At dinner, as Allie chattered about her kindergarten class, Ben would mumble, “Um-hmm,” or “Really?” between glances at his phone or the second hour of the same local TV news as the first.

“C’mon, Ben. Let’s take a walk,” Allie said.

“Aww, Al,“ he said, but checked his phone and saw he had a free hour. “Okay, let’s go.”

Tonight, Allie didn’t lead them past the park. Instead, they silently ambled through their old neighborhood.

Allie stopped and stared at their first rental. Ben kept walking.

“It’s still empty,” Allie said.

“What?” Ben said, looking up and not finding Allie at his side.

“This place. Since we left, it always was for sale and still looks vacant, practically abandoned.”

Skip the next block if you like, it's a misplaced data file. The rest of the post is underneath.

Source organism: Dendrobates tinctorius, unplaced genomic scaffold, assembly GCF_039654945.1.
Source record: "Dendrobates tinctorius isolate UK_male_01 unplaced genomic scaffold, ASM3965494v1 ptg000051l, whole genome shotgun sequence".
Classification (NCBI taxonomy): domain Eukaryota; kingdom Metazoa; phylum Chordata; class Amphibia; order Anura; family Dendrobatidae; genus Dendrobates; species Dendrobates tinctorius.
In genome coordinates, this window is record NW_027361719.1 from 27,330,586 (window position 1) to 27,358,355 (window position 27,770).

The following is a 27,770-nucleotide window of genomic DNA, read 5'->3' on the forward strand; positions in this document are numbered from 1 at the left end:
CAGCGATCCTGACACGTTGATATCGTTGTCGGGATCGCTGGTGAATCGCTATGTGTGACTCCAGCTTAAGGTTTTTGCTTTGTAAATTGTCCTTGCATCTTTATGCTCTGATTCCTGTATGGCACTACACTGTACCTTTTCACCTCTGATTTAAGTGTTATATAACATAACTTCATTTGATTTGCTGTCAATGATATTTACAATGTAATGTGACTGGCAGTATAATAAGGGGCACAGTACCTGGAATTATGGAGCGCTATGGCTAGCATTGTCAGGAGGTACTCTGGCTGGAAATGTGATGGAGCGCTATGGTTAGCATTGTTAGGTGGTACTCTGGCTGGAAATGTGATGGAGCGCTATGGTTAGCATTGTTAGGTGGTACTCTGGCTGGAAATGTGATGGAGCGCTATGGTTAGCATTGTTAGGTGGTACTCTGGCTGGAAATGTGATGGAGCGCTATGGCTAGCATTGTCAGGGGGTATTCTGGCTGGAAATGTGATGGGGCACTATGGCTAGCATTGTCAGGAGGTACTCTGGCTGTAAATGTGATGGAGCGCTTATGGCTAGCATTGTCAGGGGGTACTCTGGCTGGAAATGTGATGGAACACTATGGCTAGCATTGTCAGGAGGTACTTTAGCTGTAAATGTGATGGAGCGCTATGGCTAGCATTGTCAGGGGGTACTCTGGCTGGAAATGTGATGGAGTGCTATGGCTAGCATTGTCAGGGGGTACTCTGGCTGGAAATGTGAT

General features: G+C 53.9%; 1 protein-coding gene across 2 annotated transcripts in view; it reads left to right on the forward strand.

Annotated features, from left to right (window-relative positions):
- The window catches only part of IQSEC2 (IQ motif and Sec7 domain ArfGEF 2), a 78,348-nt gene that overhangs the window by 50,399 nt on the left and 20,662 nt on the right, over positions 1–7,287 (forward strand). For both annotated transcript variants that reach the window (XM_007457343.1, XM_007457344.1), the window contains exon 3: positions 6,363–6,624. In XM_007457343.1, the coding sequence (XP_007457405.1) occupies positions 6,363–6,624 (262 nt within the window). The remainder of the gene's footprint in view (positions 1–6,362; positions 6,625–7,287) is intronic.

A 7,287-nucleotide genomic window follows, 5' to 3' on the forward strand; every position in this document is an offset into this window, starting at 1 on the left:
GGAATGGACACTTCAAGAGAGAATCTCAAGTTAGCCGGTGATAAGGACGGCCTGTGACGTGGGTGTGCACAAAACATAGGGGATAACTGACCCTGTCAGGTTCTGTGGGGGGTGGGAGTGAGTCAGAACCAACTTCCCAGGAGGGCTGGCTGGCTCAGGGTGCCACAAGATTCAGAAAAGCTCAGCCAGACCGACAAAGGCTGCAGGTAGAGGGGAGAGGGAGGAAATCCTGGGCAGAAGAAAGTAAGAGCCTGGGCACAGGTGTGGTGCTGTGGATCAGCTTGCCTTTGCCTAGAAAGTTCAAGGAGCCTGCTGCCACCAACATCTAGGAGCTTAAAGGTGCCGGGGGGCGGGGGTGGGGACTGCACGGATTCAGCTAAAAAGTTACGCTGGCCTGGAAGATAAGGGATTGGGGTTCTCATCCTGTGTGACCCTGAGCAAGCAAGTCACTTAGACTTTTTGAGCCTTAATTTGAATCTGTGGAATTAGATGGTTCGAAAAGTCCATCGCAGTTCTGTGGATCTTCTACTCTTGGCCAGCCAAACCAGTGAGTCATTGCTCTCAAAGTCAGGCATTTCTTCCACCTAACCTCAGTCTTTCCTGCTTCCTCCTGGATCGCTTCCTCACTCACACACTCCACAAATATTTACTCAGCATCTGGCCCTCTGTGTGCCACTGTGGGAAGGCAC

“Hmmph, guess so. C’mpn, let’s get back before dark.”

All the way, Allie conducted a dinner-style conversation with Ben, only in her mind.

You walked past our house like you do the homeless guys in the park, just part of the scenery, colorless, ignorable.

What’d happen if you looked into its face, its vacant window eyes veiled with webs and secrets. Afraid it’d feel haunted looking back at you?

If you stopped to consider this shell full of lonely, would you see its lively times of youth, of family, stolen by time and disinterest? Nah. That’d require recalling yesterday when you barely can grasp today.

Yeah, move along, Ben. After all, just another part of the scenery.

Breakfast was silent next morning. As the news repeated, Ben barely noticed.